Throughout the trip, I had a knack of getting myself into adventures late at night. This is partly because I oftentimes become separated from the rest of the group while out at bars while talking to local people. I also think it’s because I enjoy being on my own, especially when you’re around the same people 24/7 for weeks at a time. No offense, guys! Y’all are a ton of fun, but after growing up as an only child I need my Andrew time. I usually got this time off on my own adventuring around cities late at night, meeting new people and having unforgettable experiences that would only otherwise happen in a John Hughes movie.
This was one of those nights.
I was with Stephen, Nate, and his crew at about 10:00pm on a Tuesday in Melbourne. We were looking for a cool bar to go to, as usual. Also as usual, our large group was practically stranded on the sidewalk staring over a map trying to figure out where we were in the massive city (Melbourne is like the New York City of Australia). Lo and behold, a scruffy-looking Aussie approaches us. He’s carrying a trashbag full of all sorts of goodies, I’m sure, and as naturally as any American would most of the group huddled together for safety. I, on the other hand, walked up to the man and saw this as an excellent opportunity to find a good bar to go to.
“Ah, ye got to go to Cookie if they’re open tonight, Mate!” He chortled, quickly adding “It’s a rooftop bar!” Stephen immediately shot up a Got ‘Em, remembering one of our other adventures late night in Sydney a few weeks back. We quickly received directions and made our way 5-6 blocks down the street to the elusive rooftop bar.
No elevator, so we had to climb 8 flights of stairs. It was totally worth it, though! The bar had an unforgettable view of the Melbourne cityscape, right in the center of the city. We ordered beers and found our spot in the back corner, away from the rest of the Aussie regulars. The drink was good, the music was great, everyone was laughing and having fun. Got ’em.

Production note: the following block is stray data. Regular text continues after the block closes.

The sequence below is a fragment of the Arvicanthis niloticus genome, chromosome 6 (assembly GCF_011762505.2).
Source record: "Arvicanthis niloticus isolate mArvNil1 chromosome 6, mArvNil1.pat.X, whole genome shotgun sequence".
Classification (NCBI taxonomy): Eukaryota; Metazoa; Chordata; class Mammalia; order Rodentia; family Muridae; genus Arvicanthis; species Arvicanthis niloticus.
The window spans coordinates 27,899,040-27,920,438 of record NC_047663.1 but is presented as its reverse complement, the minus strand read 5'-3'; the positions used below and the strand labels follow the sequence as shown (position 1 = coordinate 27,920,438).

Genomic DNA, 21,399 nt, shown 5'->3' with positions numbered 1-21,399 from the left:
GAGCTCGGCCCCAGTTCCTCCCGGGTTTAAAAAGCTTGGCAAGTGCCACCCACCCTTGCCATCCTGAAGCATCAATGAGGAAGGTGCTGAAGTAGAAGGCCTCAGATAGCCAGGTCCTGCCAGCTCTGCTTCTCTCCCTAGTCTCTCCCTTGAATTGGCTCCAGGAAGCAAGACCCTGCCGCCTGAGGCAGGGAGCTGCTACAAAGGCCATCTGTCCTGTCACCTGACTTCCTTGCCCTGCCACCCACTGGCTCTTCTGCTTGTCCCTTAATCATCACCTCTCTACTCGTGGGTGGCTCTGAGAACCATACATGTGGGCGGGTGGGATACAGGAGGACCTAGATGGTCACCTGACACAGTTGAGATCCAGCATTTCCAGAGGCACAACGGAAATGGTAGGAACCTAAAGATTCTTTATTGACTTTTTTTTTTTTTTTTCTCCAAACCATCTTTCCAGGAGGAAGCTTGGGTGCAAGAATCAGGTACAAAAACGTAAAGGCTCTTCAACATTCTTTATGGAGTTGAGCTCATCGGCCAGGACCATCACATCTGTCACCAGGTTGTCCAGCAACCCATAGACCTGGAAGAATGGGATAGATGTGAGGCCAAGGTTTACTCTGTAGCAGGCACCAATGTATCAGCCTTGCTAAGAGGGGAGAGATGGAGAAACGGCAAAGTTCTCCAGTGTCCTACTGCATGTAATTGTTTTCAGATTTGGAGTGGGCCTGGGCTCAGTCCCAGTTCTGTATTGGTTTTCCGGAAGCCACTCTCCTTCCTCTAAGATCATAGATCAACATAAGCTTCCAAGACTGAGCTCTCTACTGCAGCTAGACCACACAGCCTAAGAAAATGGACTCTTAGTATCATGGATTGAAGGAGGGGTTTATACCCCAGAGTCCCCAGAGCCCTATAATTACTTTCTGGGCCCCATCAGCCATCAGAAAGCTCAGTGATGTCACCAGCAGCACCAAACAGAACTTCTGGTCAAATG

I went to the bar at the other end of the roof to order a beer when I heard a girl at a table behind me pipe up something in a strong American accent. By that I don’t mean any sort of American dialect, just the fact that she wasn’t speaking with an Aussie or Canadian twang. I whip around and inquire, “you American!” Everyone knows if you’re an American by the way you pronounce your “r’s.” Aussies say ’em like “ah,” while Americans pronounce the letter the um…proper way? Anyways, before I even received my change I had joined the group of Australian uni students, swapping stories of America and abroad.
Before too long my group had come looking for me, explaining that it was about time for them to leave. I look to my newfound Aussie mates and wave my group on, insisting that I was alright and would see them in the morning.
I ended up clubbing with the Australians all night, which mainly consisted of brief moments of intense dancing and then retreating to the back patio for drinks and talk. The talk far outweighed the dancing, by all accounts of the evening. I was fascinated to have learned that even a few of the people in the group had toured America! We talked and talked and talked until sunrise, which was the symbol for everyone to start heading home.
That’s when I saw it. I was crossing the bridge in the middle of the Yarra River in the center of Melbourne when I watched the sunrise. Being mainly from the suburbs, I had never really seen a mega city come to life before. It was beautiful, and unfortunately words cannot describe the experience. I guess I’ll just have to write all of this into a movie one day, because honestly it’s all so much better in my head than it is on paper.